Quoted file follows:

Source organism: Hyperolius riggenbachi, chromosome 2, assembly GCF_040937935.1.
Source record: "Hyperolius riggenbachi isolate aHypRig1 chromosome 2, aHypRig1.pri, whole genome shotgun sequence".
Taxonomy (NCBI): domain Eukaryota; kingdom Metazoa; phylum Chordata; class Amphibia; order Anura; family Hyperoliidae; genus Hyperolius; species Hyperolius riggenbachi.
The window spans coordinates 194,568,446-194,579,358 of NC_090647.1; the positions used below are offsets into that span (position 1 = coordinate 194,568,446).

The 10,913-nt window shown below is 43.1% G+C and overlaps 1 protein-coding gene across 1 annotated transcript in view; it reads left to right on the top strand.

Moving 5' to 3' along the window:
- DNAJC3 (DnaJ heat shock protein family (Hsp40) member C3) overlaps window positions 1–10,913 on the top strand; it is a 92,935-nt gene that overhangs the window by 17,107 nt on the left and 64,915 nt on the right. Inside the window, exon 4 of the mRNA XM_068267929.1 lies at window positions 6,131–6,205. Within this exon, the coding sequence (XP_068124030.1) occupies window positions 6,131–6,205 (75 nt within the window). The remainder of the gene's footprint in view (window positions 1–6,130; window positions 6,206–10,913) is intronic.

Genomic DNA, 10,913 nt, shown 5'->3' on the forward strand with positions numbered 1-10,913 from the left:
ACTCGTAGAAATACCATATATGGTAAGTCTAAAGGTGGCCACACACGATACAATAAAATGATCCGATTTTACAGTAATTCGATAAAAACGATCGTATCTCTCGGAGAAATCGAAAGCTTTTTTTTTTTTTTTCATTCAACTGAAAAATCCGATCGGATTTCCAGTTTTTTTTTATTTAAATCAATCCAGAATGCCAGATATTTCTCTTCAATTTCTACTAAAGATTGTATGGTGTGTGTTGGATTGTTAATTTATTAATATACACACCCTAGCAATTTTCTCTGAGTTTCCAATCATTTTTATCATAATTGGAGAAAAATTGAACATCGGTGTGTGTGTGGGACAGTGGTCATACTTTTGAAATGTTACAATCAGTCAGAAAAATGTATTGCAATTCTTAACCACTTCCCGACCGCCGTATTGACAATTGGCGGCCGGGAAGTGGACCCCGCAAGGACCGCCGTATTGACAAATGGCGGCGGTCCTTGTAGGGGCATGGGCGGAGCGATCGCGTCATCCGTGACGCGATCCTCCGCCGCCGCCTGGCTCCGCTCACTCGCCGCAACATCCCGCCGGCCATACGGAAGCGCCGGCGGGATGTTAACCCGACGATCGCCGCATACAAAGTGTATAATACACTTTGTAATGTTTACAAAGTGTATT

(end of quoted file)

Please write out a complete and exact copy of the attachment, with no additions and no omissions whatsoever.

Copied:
Source organism: Hyperolius riggenbachi, chromosome 2, assembly GCF_040937935.1.
Source record: "Hyperolius riggenbachi isolate aHypRig1 chromosome 2, aHypRig1.pri, whole genome shotgun sequence".
Taxonomy (NCBI): domain Eukaryota; kingdom Metazoa; phylum Chordata; class Amphibia; order Anura; family Hyperoliidae; genus Hyperolius; species Hyperolius riggenbachi.
The window spans coordinates 194,568,446-194,579,358 of NC_090647.1; the positions used below are offsets into that span (position 1 = coordinate 194,568,446).

The 10,913-nt window shown below is 43.1% G+C and overlaps 1 protein-coding gene across 1 annotated transcript in view; it reads left to right on the top strand.

Moving 5' to 3' along the window:
- DNAJC3 (DnaJ heat shock protein family (Hsp40) member C3) overlaps window positions 1–10,913 on the top strand; it is a 92,935-nt gene that overhangs the window by 17,107 nt on the left and 64,915 nt on the right. Inside the window, exon 4 of the mRNA XM_068267929.1 lies at window positions 6,131–6,205. Within this exon, the coding sequence (XP_068124030.1) occupies window positions 6,131–6,205 (75 nt within the window). The remainder of the gene's footprint in view (window positions 1–6,130; window positions 6,206–10,913) is intronic.

Genomic DNA, 10,913 nt, shown 5'->3' on the forward strand with positions numbered 1-10,913 from the left:
ACTCGTAGAAATACCATATATGGTAAGTCTAAAGGTGGCCACACACGATACAATAAAATGATCCGATTTTACAGTAATTCGATAAAAACGATCGTATCTCTCGGAGAAATCGAAAGCTTTTTTTTTTTTTTTCATTCAACTGAAAAATCCGATCGGATTTCCAGTTTTTTTTTATTTAAATCAATCCAGAATGCCAGATATTTCTCTTCAATTTCTACTAAAGATTGTATGGTGTGTGTTGGATTGTTAATTTATTAATATACACACCCTAGCAATTTTCTCTGAGTTTCCAATCATTTTTATCATAATTGGAGAAAAATTGAACATCGGTGTGTGTGTGGGACAGTGGTCATACTTTTGAAATGTTACAATCAGTCAGAAAAATGTATTGCAATTCTTAACCACTTCCCGACCGCCGTATTGACAATTGGCGGCCGGGAAGTGGACCCCGCAAGGACCGCCGTATTGACAAATGGCGGCGGTCCTTGTAGGGGCATGGGCGGAGCGATCGCGTCATCCGTGACGCGATCCTCCGCCGCCGCCTGGCTCCGCTCACTCGCCGCAACATCCCGCCGGCCATACGGAAGCGCCGGCGGGATGTTAACCCGACGATCGCCGCATACAAAGTGTATAATACACTTTGTAATGTTTACAAAGTGTATT